The Drop3.5 Stars
- Michaël R. Roskam
- Tom Hardy, Noomi Rapace, James Gandolfini, Matthias Schoenaerts, John Ortiz, Elizabeth Rodriguez, Ann Dowd, James Frecheville
- 104 min.
- Release Date
In his English-language directorial debut, Belgian helmer Michaël R. Roskam (Bullhead) tackles much-adapted author Dennis Lehane in a simple, moody crime drama set on the mean streets. Lehane’s short story source “Animal Rescue” took place in Boston, just as his Mystic River, Gone Baby Gone, and Shutter Island did. But The Drop, as it has been thankfully renamed, has moved from Dorchester to Brooklyn, where the city’s setting plays less of a role than the rich characterizations delivered by the excellent cast. Beyond housing the late James Gandolfini’s final screen performance, the film serves as another reminder of Tom Hardy’s vast range. And here, Hardy delivers another performance like those in Warrior or Lawless, where he disappears into his character’s sensitivity and inner complexities, while fine players, including Noomi Rapace and Matthias Schoenaerts, support him.
Lehane adapts and expands his own story that centers on a tavern called Cousin Marv’s, where Bob Saginowski (Hardy), a soft-spoken, working-class guy, tends the bar. Marv (Gandolfini) used to own the place, but he’s just an unenthusiastic figurehead now since it was taken over by Chechen mobsters, who use this and other watering holes throughout the city as one-night-only depositories known as drop bars. On any given night, Cousin Marv’s might be chosen, and throughout the evening, shady men carrying thick envelopes of cash, collected for any number of illicit deeds, pass along the parcels that go into a hidden safe until a late-night pickup. Bob just keeps his head down and pours drinks, while Marv handles the money and grumbles, still embittered that the establishment bearing his name no longer belongs to him. Unbeknownst to Bob, Marv schemes to hold up the place and get his due by hiring some inexperienced thugs. And while the robbers only make off with $5,000 from the register in the practice round, crime boss Chovka (Michael Aronov) wants his money back.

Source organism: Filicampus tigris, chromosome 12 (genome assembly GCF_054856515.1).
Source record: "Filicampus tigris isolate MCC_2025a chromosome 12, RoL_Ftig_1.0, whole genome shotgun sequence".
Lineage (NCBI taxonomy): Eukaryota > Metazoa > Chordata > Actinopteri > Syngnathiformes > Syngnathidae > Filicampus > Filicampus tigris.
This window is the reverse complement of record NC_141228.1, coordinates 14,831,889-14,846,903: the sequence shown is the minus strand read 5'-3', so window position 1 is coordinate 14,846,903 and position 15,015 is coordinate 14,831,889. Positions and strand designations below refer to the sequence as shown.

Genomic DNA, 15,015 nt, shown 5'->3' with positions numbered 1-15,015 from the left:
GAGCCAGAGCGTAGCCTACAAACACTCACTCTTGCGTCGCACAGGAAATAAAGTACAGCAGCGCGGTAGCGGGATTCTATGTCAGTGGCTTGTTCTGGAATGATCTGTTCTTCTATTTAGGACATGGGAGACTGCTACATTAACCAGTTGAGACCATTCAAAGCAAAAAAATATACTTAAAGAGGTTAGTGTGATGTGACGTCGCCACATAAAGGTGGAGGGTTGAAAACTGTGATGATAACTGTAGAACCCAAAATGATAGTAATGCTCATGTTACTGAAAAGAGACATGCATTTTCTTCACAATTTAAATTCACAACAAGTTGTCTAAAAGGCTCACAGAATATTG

As Marv and Bob sweat about paying back the Chechens, Lehane’s story veers into Bob’s life. He’s the kind of guy who goes to mass every Sunday but never takes communion out of some distant, hidden guilt. One night on the way home, he finds a Pit Bull puppy someone has horribly beaten and dumped in a garbage can. Nadia (Rapace), the owner of said can, knows nothing about it and, having worked at an animal shelter, helps Bob get his bearings as a new pet owner. In his awkward, shy exchanges with Nadia and the animal, we see the obvious connection between Bob and his newfound friends, all of them scarred and desperately in need of someone they can trust. Bob remains a puppy-dog, honorable and compassionate, while Nadia might represent his sole hope for redemption. Unfortunately, local creeper Eric Deeds (Schoenaerts) begins hanging around Bob, claiming the pup, now named Rocco, belongs to him, and so does Nadia for that matter.
Meanwhile, Detective Torres (John Ortiz), who recognizes Bob from church, tries to piece together how the robbery of Cousin Marv’s and an age-old murder that’s long been linked to Deeds are connected. And Marv plans another robbery of his bar, this time on a drop night. As these seemingly separate pieces of the narrative converge with Bob’s puppy thread in a violent yet oddly funny climax, Bob grows into a richly complicated and underestimated character, almost to the extent of mythmaking. At one point, when the $5,000 is anonymously returned to Cousin Marv’s along with a robber’s severed arm, Bob maintains his cool as he wraps it up for disposal, hardly rattled by the sight. Such clues into Bob’s elusive past, such as his former days in Marv’s “crew,” slowly build into an overwhelmingly satisfying finale, despite the film’s overt use of a puppy to sway our sympathies. But then, without Lehane’s corny original title, the film’s themes become less underscored and quite endearing.
Never confiding in anyone and content that a person’s past is their own business, Bob is a fascinating mystery in Hardy’s hands and not unlike a Pit Bull—capable of violence and maybe even best avoided, but a devoted companion if treated well. In that respect, perhaps the Nadia character seems underdeveloped; though she, too, is a wounded animal in need of rescue. Further exploring how she and Bob find and need each other could have built upon the picture’s light romantic elements, but The Drop’s gritty crime base prevails, presenting Bob as an intricate enigma whose dimensions are carefully preserved in Hardy’s performance, which will only be better appreciated in subsequent viewings. And as much as this critic would like to say that Gandolfini’s final farewell is a show-stealer, his performance finds a perfect equilibrium with his costars and reminds us how, despite appearances and his iconic roles in the past, Gandolfini could measure his own presence. Overall, Roskam avoids oversaturating the film’s themes and achieves a solid balance between its powerful performances and involving narrative.